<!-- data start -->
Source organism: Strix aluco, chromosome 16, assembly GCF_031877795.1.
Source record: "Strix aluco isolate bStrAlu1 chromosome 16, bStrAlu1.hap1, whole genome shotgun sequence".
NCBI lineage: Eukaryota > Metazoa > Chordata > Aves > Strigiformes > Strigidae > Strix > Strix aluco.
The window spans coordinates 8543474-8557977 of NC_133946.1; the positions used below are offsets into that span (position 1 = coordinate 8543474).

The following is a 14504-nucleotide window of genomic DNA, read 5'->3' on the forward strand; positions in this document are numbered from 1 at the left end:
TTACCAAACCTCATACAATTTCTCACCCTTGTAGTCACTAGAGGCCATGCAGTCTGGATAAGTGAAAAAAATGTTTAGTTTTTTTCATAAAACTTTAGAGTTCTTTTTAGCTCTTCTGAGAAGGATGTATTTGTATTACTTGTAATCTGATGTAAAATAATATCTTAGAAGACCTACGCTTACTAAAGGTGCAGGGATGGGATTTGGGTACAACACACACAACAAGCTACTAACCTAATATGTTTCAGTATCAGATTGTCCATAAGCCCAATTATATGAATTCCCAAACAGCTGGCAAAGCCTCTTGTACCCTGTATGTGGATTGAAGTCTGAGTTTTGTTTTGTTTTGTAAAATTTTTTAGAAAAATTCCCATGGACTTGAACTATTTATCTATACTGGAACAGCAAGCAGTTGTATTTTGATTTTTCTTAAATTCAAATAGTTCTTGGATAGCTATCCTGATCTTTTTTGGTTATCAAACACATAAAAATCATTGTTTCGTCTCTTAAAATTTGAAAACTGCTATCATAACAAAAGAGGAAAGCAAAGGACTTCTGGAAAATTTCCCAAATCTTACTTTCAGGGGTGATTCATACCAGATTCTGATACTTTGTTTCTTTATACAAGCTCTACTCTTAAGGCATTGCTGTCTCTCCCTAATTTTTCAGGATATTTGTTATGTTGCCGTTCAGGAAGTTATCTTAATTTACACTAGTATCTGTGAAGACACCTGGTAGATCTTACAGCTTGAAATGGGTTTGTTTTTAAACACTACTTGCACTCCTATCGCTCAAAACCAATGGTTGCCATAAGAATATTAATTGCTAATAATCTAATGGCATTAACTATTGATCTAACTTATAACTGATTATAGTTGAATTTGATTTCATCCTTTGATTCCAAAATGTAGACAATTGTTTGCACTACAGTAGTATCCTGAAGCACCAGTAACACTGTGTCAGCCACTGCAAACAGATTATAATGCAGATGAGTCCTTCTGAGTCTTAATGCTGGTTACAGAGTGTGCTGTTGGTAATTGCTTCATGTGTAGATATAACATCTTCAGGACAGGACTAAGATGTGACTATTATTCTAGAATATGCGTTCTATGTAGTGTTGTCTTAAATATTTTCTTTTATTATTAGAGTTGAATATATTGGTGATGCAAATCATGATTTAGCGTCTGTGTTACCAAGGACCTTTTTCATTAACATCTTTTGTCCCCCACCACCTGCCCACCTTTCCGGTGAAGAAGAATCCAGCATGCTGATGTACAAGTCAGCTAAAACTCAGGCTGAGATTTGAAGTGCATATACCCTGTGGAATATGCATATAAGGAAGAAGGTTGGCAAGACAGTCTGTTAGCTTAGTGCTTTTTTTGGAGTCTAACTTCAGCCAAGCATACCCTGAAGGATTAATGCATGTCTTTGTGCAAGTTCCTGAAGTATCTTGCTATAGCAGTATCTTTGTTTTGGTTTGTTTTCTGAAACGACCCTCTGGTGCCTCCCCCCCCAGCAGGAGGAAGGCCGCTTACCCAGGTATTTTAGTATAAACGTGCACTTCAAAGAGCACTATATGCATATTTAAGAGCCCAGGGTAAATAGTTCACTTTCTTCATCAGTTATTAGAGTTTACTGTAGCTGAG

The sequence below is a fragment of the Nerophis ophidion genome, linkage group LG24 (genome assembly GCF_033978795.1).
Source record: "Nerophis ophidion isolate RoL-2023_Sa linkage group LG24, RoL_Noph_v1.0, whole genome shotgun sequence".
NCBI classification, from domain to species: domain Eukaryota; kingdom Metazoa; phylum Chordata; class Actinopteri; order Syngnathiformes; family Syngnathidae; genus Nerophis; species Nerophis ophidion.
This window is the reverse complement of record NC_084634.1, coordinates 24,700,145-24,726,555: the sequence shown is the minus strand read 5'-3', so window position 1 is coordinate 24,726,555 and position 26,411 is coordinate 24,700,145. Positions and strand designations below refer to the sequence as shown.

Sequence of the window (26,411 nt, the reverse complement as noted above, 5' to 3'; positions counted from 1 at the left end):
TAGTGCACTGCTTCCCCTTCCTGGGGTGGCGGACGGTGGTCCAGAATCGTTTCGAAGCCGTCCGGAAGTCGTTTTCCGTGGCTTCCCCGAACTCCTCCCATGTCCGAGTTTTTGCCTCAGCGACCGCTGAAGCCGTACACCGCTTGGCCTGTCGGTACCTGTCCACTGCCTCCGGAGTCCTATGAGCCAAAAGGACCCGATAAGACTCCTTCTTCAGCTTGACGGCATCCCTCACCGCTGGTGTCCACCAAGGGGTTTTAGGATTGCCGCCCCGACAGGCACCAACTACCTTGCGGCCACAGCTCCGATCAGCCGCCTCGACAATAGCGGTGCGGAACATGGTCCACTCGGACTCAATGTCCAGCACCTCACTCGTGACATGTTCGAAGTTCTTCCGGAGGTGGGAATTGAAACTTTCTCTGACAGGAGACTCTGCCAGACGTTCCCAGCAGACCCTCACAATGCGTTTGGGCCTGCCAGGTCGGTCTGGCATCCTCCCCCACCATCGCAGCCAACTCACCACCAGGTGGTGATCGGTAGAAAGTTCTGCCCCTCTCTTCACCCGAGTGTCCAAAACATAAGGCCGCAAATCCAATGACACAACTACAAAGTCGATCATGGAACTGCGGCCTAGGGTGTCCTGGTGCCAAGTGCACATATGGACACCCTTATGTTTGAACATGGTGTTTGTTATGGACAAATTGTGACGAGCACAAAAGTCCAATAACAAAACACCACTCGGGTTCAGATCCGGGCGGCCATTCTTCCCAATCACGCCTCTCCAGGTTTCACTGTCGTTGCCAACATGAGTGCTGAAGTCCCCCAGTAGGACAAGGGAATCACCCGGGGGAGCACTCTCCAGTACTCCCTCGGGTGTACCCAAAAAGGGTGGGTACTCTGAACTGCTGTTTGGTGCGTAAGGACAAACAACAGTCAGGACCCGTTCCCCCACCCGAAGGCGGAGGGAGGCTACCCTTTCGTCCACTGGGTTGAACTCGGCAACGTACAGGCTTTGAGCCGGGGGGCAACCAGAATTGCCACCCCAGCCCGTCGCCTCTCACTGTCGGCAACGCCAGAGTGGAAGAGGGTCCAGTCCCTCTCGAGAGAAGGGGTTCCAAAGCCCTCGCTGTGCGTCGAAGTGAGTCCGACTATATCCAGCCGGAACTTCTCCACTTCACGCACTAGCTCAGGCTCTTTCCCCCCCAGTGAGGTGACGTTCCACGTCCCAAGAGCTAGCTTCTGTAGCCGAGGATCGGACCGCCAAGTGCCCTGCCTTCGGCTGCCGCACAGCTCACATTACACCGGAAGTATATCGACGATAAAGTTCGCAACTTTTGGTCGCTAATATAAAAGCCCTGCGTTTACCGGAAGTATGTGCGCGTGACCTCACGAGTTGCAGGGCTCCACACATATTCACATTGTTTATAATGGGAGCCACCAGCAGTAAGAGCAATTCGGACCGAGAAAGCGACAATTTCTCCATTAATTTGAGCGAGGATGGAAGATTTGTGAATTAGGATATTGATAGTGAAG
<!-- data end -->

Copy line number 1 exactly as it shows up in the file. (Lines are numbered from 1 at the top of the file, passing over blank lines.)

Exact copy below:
Source organism: Strix aluco, chromosome 16, assembly GCF_031877795.1.